$0 USD

JUNE 2021




"Your homepage to DeFi" "Track all your DeFi portfolio from one place. Invest into the latest opportunities in open finance."


"Zapper.fi is an interesting platform that lets you quickly and easily deploy and manage your DeFi positions within a single interface. With all the complexities involved with multiple yield farming positions, wouldn’t it be nice to manage your portfolio in one dashboard? That’s what Zapper.fi does. It is a DeFi portfolio management dashboard that helps you stay on top of your portfolio, liquidity pools, and liquidity mining positions."


"Zapper is a fintech platform that manages all DeFi assets from one simple interface. It levels the playing field for decentralized finance (DeFi) newcomers and the most advanced investors by providing shortcuts (Zaps) to enter DeFi lending, automated yield farming, and liquidity provisions." "Montréal, Quebec, Canada" "In 2019 [a] project called DeFiZap emerged victorious from the Kyber DeFi Virtual hackathon. DeFiZap provided one-of-a-kind DeFi onramps which softened the blow of things such as impermanent loss. DeFiZap was also one of the top grant recipients of Gitcoin Grants Round 4." "DeFiSnap was a dashboard for tracking DeFi positions. It is similar to DeFiZap in that it emerged as one of the top grant recipients of Gitcoin Grants Round 5. DeFiSnap was known for its numerous DeFi integrations. So, while it was great for tracking outstanding positions, DeFiSnap didn’t allow users to deploy capital." "In May of 2020 DeFiSnap and DeFiZap merged to create Zapper.fi. This platform combined the best of both protocols to make DeFi as accessible as possible."


"Zapper.fi is built on two actions “Zapping In” and “Zapping Out.” This just means you can enter and exit DeFi positions directly through the Zapper dashboard." "With Zapper you can invest in hundreds of DeFi strategies, saving time, effort, and gas fees along the way. You can work with the top DeFi protocols such as Balancer, Curve, Uniswap, and yearn.finance without having to visit each website."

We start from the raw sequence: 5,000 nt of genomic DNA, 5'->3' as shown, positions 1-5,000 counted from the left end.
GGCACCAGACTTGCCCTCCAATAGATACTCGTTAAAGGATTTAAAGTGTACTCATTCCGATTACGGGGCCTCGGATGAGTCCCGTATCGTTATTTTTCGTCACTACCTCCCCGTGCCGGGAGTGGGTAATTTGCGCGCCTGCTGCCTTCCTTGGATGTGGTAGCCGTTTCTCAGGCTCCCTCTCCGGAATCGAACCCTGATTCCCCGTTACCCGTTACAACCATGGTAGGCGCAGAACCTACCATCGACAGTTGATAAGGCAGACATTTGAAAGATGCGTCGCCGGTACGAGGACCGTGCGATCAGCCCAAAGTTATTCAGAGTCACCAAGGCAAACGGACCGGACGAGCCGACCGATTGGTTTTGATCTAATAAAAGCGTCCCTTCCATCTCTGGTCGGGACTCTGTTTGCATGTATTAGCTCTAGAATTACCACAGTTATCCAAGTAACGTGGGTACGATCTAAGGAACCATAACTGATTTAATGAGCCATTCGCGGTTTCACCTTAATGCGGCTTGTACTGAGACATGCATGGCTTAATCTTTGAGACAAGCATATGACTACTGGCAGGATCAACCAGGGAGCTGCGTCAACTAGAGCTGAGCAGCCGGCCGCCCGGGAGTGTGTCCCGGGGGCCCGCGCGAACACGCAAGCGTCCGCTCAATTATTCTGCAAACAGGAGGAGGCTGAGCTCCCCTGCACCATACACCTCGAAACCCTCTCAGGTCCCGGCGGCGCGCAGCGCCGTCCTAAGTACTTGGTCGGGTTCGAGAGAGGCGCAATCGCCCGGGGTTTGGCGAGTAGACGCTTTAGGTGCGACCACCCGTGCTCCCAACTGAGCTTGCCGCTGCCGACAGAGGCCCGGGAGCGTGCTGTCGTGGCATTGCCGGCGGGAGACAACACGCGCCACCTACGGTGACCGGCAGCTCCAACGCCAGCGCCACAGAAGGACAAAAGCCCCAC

"For instance, if you wanted to take a position in Uniswap’s ETH-DAI pool, you would have to swap for 50% ETH and 50% DAI to get into that pool. But, that would exact time costs as well as the gas costs for at least a few transactions. With Zapper.fi, you can do this in one click. So, after you’ve confirmed your trade, you’re considered to be “zapped in” to the Uniswap ETH-DAI pool."


“Everything is fragmented, it’s on a bunch of different apps living, different websites and web apps and our goal is really to reduce the friction and just have this one portal where you can track all your assets and manage and swap and farm,” Audet said.


"Whitehat Lucash-dev, a recipient of the Whitehat Scholarship at Immunefi, found a critical vulnerability in Zapper on June 9 that would have allowed a malicious user to steal LP tokens on an ongoing basis through injecting arbitrary call data."


"The Zapper team was notified of a vulnerability in our Sushiswap and Uniswap V2 Zap out contracts. This vulnerability could have allowed an attacker to transfer liquidity pool tokens (LP) from a user’s account into these contracts via malicious calldata inside the permit function. This was only possible if a user had previously granted approval for these contracts to interact with their LP and the user had an LP balance. As most users Zap out their entire balance, the attack surface for this vulnerability was limited. In addition, we have been unable to find a single instance in which this vulnerability was exploited."